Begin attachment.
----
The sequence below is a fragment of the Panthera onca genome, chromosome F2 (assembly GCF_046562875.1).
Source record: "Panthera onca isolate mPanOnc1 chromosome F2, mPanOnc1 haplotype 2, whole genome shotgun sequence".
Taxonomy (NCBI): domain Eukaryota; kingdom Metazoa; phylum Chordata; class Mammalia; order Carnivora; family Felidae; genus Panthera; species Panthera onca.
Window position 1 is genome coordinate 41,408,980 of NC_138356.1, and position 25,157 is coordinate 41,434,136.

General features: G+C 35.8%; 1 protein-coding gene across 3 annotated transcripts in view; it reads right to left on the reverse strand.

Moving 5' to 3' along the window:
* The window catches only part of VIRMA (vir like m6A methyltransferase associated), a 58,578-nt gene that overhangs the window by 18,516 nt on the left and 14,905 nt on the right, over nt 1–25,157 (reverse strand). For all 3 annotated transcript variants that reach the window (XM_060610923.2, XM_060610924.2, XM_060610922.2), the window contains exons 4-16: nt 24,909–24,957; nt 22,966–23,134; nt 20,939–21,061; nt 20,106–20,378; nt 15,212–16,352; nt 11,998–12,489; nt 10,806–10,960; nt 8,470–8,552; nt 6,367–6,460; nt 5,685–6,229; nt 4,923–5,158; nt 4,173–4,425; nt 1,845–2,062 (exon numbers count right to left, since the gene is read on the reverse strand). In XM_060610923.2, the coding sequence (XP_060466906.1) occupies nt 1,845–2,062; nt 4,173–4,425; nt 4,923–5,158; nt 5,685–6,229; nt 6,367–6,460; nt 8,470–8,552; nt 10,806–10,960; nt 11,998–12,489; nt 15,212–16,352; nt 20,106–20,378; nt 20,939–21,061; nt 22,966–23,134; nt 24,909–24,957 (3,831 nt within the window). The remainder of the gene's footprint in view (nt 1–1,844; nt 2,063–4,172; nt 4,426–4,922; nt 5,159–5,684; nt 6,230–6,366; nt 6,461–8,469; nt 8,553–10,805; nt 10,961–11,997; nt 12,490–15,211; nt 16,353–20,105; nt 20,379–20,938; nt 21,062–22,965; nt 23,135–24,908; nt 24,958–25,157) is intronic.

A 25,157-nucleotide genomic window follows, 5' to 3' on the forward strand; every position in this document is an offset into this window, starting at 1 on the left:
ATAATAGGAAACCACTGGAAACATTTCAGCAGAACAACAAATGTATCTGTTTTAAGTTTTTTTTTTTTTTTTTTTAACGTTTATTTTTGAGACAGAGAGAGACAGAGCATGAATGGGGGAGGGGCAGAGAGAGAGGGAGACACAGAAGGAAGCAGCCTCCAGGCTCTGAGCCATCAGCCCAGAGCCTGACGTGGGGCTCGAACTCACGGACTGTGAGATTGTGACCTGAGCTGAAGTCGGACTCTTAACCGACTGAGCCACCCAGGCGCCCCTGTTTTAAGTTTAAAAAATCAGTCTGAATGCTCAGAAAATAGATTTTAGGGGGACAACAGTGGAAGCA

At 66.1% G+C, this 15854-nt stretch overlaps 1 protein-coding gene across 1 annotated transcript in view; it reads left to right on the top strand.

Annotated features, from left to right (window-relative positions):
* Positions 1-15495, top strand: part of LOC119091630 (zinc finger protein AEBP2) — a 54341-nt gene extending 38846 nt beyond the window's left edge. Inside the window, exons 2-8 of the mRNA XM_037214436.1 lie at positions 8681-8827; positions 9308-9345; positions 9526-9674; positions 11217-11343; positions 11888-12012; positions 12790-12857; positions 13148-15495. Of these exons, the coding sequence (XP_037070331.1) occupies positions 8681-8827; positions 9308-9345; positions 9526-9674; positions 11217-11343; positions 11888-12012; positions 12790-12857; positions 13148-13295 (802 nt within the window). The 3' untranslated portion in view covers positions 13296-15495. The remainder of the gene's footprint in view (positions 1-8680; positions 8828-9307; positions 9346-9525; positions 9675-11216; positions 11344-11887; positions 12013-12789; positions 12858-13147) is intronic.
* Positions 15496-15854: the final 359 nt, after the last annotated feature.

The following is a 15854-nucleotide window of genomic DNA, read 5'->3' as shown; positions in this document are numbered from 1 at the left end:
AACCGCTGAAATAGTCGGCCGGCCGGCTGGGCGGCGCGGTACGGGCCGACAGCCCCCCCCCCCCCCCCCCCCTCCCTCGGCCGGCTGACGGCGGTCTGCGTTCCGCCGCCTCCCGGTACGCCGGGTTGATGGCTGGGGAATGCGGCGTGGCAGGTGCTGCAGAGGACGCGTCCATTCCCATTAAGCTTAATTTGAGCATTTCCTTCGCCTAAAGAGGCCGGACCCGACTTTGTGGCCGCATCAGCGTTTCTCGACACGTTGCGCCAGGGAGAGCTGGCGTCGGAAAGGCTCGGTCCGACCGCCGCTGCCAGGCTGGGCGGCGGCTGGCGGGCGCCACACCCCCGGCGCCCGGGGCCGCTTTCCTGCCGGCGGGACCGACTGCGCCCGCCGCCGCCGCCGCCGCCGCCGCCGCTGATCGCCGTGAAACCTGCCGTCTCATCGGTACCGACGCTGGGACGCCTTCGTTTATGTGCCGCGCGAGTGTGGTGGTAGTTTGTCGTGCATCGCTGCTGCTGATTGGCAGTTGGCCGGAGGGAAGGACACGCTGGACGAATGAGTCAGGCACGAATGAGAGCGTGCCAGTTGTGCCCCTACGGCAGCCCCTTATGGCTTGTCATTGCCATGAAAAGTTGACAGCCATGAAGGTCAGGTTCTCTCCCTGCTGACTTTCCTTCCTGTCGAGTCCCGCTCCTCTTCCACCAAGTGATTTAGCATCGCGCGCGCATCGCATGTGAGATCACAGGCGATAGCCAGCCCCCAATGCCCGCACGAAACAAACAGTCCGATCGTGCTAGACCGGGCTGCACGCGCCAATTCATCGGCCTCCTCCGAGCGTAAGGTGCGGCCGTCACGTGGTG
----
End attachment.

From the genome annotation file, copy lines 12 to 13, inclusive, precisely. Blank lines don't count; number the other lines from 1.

* Positions 1-15495, top strand: part of LOC119091630 (zinc finger protein AEBP2) — a 54341-nt gene extending 38846 nt beyond the window's left edge. Inside the window, exons 2-8 of the mRNA XM_037214436.1 lie at positions 8681-8827; positions 9308-9345; positions 9526-9674; positions 11217-11343; positions 11888-12012; positions 12790-12857; positions 13148-15495. Of these exons, the coding sequence (XP_037070331.1) occupies positions 8681-8827; positions 9308-9345; positions 9526-9674; positions 11217-11343; positions 11888-12012; positions 12790-12857; positions 13148-13295 (802 nt within the window). The 3' untranslated portion in view covers positions 13296-15495. The remainder of the gene's footprint in view (positions 1-8680; positions 8828-9307; positions 9346-9525; positions 9675-11216; positions 11344-11887; positions 12013-12789; positions 12858-13147) is intronic.
* Positions 15496-15854: the final 359 nt, after the last annotated feature.